Tonight was incredible, simply incredible. I was back at the Metropolitan Room playing Character Man with Jim Brochu. The show tonight was a “double feature” with Steve Schalchlin performing at 7, and Jim at 9. I had to miss Steve’s last performance because of rehearsal for Master Class, so it was great to finally see his show. And what a show it was!
I first became familiar with Steve around 2000, when I was working as a pharmacy technician at CVS. One of our regular customers worked at the record store, Sounds Fine, a few doors down on the Ithaca Commons. As soon as he saw me in the Showtunes and Soundtracks section, we became fast friends. One of the first albums he recommended to me was The Last Session. And I was hooked! I kept finding opportunities to perform Save Me A Seat for every benefit possible. Fourteen years later, Steve, Jim, and I are great friends, and I cherish every second of it.
In Steve’s show, the biggest surprise came when he was sharing his story, familiar to most of the audience, about his being on his death bed, literally, when he found out he won a lottery to try a new prescription. Sure that this would just be another failed round of poking, prodding, and pill swallowing, he reluctantly agreed, expecting nothing. Then he gained a pound. And then another. Then he was taken off the feeding tubes and was actually eating. He kept up with his blog, though the word had yet to be invented, and eventually he received a comment on one of his posts. The man who wrote the comment expressed his joy in Steve’s remarkable recovery, absolutely elated because, well, he created Crixivan and not only saved Steve’s life, but countless others! I started to tear up as he was sharing his remarkable journey.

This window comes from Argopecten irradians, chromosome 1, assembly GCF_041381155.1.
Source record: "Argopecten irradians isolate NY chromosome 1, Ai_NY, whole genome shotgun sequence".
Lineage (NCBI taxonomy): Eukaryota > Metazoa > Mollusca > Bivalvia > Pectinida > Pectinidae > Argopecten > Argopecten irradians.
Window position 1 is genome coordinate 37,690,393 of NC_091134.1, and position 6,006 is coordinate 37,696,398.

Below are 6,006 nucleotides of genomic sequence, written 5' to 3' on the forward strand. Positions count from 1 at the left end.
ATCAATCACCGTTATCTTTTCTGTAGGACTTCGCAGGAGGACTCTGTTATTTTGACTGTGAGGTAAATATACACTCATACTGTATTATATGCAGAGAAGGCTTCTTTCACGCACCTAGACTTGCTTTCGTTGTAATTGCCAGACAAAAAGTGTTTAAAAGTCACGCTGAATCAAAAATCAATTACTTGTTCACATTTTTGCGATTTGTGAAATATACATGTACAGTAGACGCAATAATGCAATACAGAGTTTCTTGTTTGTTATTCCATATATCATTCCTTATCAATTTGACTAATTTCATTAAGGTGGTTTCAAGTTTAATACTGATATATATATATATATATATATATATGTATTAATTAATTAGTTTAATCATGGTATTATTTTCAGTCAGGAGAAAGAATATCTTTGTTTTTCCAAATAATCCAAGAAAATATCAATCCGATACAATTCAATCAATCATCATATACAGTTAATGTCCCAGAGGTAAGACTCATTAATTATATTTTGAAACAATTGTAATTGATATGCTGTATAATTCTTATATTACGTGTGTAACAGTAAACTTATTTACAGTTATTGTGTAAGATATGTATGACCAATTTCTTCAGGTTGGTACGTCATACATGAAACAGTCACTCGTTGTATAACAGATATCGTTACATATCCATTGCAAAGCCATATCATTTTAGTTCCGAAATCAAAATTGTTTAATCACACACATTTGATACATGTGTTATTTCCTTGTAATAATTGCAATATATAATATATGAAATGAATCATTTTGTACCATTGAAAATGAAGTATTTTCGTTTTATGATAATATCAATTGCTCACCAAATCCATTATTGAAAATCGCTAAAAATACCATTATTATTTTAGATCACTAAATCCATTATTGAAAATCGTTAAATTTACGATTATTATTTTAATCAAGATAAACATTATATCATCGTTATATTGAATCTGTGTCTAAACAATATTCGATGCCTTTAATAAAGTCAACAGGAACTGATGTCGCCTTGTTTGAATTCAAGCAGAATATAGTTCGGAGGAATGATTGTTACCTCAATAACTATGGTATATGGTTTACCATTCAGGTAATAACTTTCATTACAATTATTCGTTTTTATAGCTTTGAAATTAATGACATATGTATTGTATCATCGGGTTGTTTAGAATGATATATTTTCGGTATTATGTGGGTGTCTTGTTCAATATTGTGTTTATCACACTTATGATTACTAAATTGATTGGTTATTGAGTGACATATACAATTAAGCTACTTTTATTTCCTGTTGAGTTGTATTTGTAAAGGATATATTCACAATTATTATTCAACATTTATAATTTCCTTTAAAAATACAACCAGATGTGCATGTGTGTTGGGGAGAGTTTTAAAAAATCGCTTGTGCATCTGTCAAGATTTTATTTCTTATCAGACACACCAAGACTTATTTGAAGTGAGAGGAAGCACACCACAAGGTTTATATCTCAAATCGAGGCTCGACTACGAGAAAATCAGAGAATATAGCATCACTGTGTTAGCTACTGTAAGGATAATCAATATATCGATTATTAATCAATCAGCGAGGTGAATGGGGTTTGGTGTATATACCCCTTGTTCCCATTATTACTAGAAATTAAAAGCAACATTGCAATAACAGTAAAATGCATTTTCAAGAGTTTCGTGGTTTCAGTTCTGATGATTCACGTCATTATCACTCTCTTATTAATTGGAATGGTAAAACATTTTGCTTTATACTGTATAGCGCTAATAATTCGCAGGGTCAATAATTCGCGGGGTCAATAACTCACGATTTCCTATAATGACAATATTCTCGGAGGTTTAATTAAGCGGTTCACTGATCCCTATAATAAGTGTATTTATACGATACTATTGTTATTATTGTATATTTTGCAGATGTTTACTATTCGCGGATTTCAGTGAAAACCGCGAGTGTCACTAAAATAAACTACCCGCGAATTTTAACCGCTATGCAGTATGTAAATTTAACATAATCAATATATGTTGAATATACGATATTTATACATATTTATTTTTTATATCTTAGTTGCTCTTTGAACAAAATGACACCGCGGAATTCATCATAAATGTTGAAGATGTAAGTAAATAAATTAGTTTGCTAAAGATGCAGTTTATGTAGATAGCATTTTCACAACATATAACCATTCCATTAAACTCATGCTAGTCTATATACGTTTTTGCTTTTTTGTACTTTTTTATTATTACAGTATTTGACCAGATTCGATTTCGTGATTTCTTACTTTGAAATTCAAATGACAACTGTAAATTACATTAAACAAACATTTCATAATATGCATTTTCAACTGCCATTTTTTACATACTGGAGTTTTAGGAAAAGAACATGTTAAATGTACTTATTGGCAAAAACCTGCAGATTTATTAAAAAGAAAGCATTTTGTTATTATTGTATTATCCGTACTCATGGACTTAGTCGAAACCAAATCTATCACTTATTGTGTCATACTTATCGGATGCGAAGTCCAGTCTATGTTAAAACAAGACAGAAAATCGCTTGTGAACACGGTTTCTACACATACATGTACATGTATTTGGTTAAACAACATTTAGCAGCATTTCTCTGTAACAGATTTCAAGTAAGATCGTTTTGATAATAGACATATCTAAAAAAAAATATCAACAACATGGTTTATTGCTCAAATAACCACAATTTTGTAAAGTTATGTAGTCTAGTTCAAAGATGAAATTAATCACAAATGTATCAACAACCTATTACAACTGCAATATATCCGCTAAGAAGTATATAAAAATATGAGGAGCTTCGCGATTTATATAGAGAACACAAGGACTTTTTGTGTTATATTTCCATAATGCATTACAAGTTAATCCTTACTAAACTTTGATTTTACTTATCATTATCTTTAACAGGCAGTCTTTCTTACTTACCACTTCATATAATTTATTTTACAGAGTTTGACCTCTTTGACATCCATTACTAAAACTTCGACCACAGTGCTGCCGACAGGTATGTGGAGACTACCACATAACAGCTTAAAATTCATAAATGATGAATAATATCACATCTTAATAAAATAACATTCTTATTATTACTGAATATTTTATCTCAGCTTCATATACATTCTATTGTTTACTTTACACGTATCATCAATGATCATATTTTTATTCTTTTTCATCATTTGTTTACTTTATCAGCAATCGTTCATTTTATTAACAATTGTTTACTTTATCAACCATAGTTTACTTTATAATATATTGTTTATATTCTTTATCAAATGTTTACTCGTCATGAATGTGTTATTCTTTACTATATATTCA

And then he introduced the very man who wrote that comment, and invented the drug that saved thousands, Dr. Bruce Dorsey. There weren’t enough cocktail napkins in the building to dry my tears, not to mention those of every single person in the audience. I don’t think I have ever cried so much at a live performance. Applause erupted and a standing ovation ensued, to which Steve remarked, “it’s not every day a chemist gets a standing ovation!”
The show concluded with Jim and Steve singing a delicious ballad they wrote entitled “How Do You Fall Back In Love.” More tears, more joy, not enough napkins. As Steve put it, the concert was an unbelievable celebration of life.
After a brief break, I went to the piano and started playing the bell tones to signal the start of Jim’s show. And if you’ve never been at a cabaret where the audience spontaneously joins in four-part harmony during “Trouble” from The Music Man, you are missing out. It also happened at 54 Below when we performed there, which you can see here (and if you see me at the piano, I can’t stop laughing because the audience participation was one of those beautiful “only in New York” moments).
At the end of Jim’s show, as the audience was paying there checks, Tony winner Cady Huffman complimented my playing, which instantly put that stupid grin on my face, making people wonder if all the lights are on upstairs. And then I went to say goodnight to Danny Whitman, who was having a conversation with a couple whose faces I couldn’t see. I sat down next to Danny, and then he said “Kevin, have you met Len Cariou and his wife Heather?” WOAH! I heard he was going to be there, but now Sweeney Todd and I were sitting across from each other and he said “You were the music man, right? You played great!”
Two Tony winners, two compliments, and now I’ll be up until two in the morning, too excited to sleep!